This is one to watch...stay tuned.


Facebook "Likes" Not Protected Speech, Says Virginia Court

May 6, 2012,

Think twice before clicking that Facebook "like" button. You may think you're expressing a constitutionally protected right to express support for a political candidate, for which you cannot be terminated, but Judge Raymond A. Jackson of the Eastern District of Virginia recently ruled that merely "liking" a candidate on Facebook is not sufficiently substantive to warrant First Amendment protection. Expect this ruling to get appealed.

Sherriff B.J. Roberts of the Hampton Sherriff's office was up for re-election when he learned that several of his employees were actively supporting one of his opponents, Jim Adams. The employees alleged that Sherriff Roberts learned of their support of Adams because they "liked" Adams' Facebook page. They also attended a cookout with Adams and told others of their support, but there was no evidence that the Sherriff was aware of these activities. One employee sported a pro-Adams bumper sticker on his car and used choice words to describe the Sherriff's campaign literature in speaking with a colleague at the election booth.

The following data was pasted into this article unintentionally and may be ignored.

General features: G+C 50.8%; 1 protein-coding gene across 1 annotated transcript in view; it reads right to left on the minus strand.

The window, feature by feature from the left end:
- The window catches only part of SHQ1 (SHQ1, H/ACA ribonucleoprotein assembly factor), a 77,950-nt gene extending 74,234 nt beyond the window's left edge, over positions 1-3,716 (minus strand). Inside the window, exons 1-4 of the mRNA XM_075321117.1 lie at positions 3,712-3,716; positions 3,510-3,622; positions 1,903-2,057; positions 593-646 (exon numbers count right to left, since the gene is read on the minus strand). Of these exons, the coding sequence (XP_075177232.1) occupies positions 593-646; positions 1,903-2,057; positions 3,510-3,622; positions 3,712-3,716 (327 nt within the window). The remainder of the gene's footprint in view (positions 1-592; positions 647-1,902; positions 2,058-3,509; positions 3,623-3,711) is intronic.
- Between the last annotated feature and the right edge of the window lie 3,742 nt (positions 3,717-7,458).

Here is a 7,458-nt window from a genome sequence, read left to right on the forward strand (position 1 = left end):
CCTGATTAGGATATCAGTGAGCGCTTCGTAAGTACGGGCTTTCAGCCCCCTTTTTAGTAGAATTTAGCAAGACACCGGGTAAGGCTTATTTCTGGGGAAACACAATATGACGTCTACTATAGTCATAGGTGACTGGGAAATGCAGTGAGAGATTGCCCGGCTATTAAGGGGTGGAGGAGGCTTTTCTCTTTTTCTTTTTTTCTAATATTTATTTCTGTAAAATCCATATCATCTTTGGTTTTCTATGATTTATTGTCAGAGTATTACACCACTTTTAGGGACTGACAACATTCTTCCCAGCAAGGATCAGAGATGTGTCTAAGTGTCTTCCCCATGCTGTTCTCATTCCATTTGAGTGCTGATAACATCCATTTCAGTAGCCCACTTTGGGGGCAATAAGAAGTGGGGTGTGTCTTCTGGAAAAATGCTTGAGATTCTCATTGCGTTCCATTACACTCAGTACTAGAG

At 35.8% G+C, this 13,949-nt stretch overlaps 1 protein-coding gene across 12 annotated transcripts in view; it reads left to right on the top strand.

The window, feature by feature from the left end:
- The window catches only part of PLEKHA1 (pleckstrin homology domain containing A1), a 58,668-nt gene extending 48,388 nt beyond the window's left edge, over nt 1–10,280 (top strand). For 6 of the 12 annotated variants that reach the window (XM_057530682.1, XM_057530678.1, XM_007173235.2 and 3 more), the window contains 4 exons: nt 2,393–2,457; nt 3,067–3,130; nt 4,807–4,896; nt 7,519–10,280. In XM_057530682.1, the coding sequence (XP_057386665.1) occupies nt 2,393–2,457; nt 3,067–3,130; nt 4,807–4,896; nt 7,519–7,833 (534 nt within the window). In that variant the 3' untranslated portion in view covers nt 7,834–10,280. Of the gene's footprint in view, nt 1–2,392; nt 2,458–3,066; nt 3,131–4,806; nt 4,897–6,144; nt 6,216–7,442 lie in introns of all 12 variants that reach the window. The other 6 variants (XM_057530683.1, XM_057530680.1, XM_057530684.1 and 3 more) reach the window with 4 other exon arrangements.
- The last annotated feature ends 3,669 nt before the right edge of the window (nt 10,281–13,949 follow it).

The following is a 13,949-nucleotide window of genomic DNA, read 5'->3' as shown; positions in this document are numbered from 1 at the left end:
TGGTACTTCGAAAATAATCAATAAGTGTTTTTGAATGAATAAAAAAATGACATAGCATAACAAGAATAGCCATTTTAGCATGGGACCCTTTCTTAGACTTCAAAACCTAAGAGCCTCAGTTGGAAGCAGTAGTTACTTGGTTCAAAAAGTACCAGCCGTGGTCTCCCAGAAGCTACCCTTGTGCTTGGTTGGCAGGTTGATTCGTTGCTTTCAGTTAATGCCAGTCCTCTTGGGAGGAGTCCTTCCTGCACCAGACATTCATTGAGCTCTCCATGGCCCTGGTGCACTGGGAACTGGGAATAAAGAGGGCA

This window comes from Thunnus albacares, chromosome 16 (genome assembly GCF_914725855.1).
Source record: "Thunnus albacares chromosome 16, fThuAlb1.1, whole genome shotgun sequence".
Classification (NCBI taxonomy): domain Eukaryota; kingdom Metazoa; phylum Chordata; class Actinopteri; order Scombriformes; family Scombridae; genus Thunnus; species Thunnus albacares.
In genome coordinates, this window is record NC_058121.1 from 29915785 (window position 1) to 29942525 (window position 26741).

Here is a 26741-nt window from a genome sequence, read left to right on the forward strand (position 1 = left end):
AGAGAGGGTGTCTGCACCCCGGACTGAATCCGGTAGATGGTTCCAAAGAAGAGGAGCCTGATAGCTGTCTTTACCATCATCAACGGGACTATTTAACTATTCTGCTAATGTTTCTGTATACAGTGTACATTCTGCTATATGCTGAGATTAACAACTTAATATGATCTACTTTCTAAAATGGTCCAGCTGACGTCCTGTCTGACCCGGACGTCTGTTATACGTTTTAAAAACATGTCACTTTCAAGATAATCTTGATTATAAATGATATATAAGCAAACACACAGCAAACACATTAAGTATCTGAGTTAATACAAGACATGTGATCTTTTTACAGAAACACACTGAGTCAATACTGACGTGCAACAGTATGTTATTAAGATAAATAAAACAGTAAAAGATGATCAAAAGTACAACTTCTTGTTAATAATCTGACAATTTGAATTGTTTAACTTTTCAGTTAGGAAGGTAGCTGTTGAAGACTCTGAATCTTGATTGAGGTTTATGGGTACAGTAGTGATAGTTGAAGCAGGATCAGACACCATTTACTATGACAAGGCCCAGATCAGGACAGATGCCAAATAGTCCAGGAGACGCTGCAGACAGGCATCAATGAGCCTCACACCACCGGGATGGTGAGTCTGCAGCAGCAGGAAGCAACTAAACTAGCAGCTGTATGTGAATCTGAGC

After winning re-election, Sherriff Roberts did not retain the employees. Sherriff Roberts claimed various benign reasons for the firings, including a reduction in force and unsatisfactory work performance. The employees sued Sherriff Roberts alleging that the firings were in retaliation for exercising their right to free speech and that the Sherriff Like Button.jpghad violated their right to free political association. Sherriff Roberts argued that plaintiffs had not alleged protected speech or political association and that he was entitled to qualified and sovereign immunity even if plaintiffs' speech was protected.

To state a claim under the First Amendment for retaliatory discharge, public employees must prove that they were terminated on the basis of "speech" on a matter of public concern. Here, the court concluded that merely "liking" a Facebook page is insufficient speech to merit constitutional protection. The court examined holdings in which constitutional speech protection extended to Facebook posts, and it noted that in those cases, actual statements existed within the record. Conversely, it found, simply clicking the "like" button on a Facebook page is not the kind of substantive statement that warrants constitutional protection. Likewise, the court found that the presence of a bumper sticker supporting Adams did not constitute protected speech without any evidence that the Sherriff was aware of the bumper sticker. The court also found that statements describing the Sherriff's campaign literature, regardless of expletives, did not constitute protected speech because they did not address a matter of public concern but were instead descriptive of personal opinion.